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With a good idea and the right advice, export can be a lucrative market for any business (Image: Tina Tiller/Getty)
With a good idea and the right advice, export can be a lucrative market for any business (Image: Tina Tiller/Getty)

Going GlobalNovember 10, 2022

Secret to success: how good ideas can become big business

With a good idea and the right advice, export can be a lucrative market for any business (Image: Tina Tiller/Getty)
With a good idea and the right advice, export can be a lucrative market for any business (Image: Tina Tiller/Getty)

Despite 30% of New Zealand companies being led by women, only 15% of our goods exporters are. NZTE wants to encourage more of our wāhine-owned businesses to go international.

At the 1998 MTV Awards, Madonna – joined by Lenny Kravitz on guitar – stepped on stage to perform her single ‘Ray of Light’ to a live TV audience of millions. The pop legend, who had just beaten Puff Daddy, Will Smith, The Verve and Brandy & Monica to win the coveted Video of the Year award, was wearing a plain white singlet and a pair of wide-leg Karen Walker trousers, bought at Barney’s department store in New York. 

For Walker, who’d just started stocking Barney’s that year, the impact was immediate. Barneys rang the next day to order “any trousers you have”. 

Today, Walker retails in 42 countries, 200 cities and 1,020 stores and is ranked by industry analysts as one of the top 500 people shaping the global fashion industry. As well as pants, she sells eyewear, jewellery, homeware, fragrance, shoes, handbags, bridal wear, and is worn by some of the world’s most visible women, including Michelle Obama, Lady Gaga, Rihanna, Gigi Hadid and Adele.

But it wasn’t just celebrity exposure that has propelled Walker’s business into the stratosphere. And the point of international growth isn’t just to make sales.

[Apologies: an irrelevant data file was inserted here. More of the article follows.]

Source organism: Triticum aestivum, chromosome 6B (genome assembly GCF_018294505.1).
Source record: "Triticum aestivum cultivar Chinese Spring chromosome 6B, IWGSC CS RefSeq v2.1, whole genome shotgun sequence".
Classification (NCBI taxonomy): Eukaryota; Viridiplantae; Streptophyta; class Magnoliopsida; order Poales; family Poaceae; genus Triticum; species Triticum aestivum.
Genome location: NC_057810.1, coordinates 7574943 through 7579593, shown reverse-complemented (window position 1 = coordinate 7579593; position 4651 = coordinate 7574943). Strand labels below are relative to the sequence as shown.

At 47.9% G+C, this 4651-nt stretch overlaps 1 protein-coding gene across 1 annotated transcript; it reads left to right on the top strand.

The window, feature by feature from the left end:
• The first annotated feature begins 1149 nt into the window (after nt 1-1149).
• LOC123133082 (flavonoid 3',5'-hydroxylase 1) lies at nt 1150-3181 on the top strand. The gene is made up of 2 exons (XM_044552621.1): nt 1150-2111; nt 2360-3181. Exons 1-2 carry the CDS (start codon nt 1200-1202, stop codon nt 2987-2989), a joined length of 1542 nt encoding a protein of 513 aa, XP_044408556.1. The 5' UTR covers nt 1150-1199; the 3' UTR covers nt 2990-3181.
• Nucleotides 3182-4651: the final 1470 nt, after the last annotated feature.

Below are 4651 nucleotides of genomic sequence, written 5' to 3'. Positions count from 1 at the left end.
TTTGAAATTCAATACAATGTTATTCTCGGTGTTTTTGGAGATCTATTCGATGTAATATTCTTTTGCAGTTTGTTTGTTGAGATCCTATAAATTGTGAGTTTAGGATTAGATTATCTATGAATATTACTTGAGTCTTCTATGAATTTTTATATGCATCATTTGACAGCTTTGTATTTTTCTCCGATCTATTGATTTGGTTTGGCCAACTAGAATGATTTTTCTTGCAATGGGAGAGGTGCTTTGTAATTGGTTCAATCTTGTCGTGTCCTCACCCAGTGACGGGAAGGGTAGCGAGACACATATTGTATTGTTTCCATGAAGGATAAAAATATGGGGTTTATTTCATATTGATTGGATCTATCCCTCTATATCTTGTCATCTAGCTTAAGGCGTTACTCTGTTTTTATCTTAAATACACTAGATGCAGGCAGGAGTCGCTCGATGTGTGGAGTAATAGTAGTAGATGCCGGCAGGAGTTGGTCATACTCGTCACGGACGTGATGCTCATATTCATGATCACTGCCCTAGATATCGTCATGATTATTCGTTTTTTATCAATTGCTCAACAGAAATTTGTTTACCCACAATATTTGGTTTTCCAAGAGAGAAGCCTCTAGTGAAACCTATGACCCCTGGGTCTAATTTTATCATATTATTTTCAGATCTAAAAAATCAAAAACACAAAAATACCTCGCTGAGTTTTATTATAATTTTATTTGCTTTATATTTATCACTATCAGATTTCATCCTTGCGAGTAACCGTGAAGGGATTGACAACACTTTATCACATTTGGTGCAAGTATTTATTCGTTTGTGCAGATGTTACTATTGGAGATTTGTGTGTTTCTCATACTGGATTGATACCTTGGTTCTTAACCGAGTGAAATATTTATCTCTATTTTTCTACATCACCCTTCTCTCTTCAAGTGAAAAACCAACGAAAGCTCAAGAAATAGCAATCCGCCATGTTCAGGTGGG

On Going Global, a podcast about exporting, Walker explains how being in offshore markets expanded all kinds of horizons. 

“New Zealand is only so big, so if we wanted to grow our business, it made more sense to be a global niche product than a mass-market local,” she says. “We saw what it was like [internationally], what fashion and culture and creativity were like, and thought we wanted to be part of that type of thinking and that type of community.”

In the decades since Madonna wore Karen Walker’s pants, more female-led New Zealand businesses have taken to exporting, selling tech and services, as well as consumer goods. There’s Banqer, co-founded by Kendall Flutey (Ngāi Tahu, Ngāti Kahungunu), a platform that helps young people improve their financial literacy and confidence. And Kami, co-founded by Alliv Samson, a digital education provider used by over 32 million people around the world. 

Even Shit You Should Care About (SYSCA), an Instagram account steered by a trio of young women originally from Blenheim, is technically an exporter: they translate the world’s biggest news stories to a global audience of thousands of paying subscribers (and more than 3.6m social followers).

According to research by the Ministry of Foreign Affairs and Trade (MFAT), more than 250,000 New Zealand women were exporting last year, representing 40% of New Zealand’s total export workforce, up from 38% a decade ago. 

But that’s not enough. 

With the right idea, and support behind them, women-led businesses can take on the world (Image: Archi Banal)

“We know that around 30% of companies in New Zealand are led by women, but only 15% of our goods exporters are, which is a huge drop,” says Anna Guenther, New Zealand Trade and Enterprise’s (NZTE) women in export lead. 

“We also know that women have been graduating from commerce degrees at the same rates as men since 1985, yet we’re not seeing that coming through in the leadership or founding of companies. So it’s clear that we have a leaky pipeline, and it shocks me that we still haven’t fixed that, 35 years down the track.”

Like many NZTE staff, Guenther has been an exporter herself – she co-founded crowdfunding platform PledgeMe, expanding it into Australia, and is still on its board.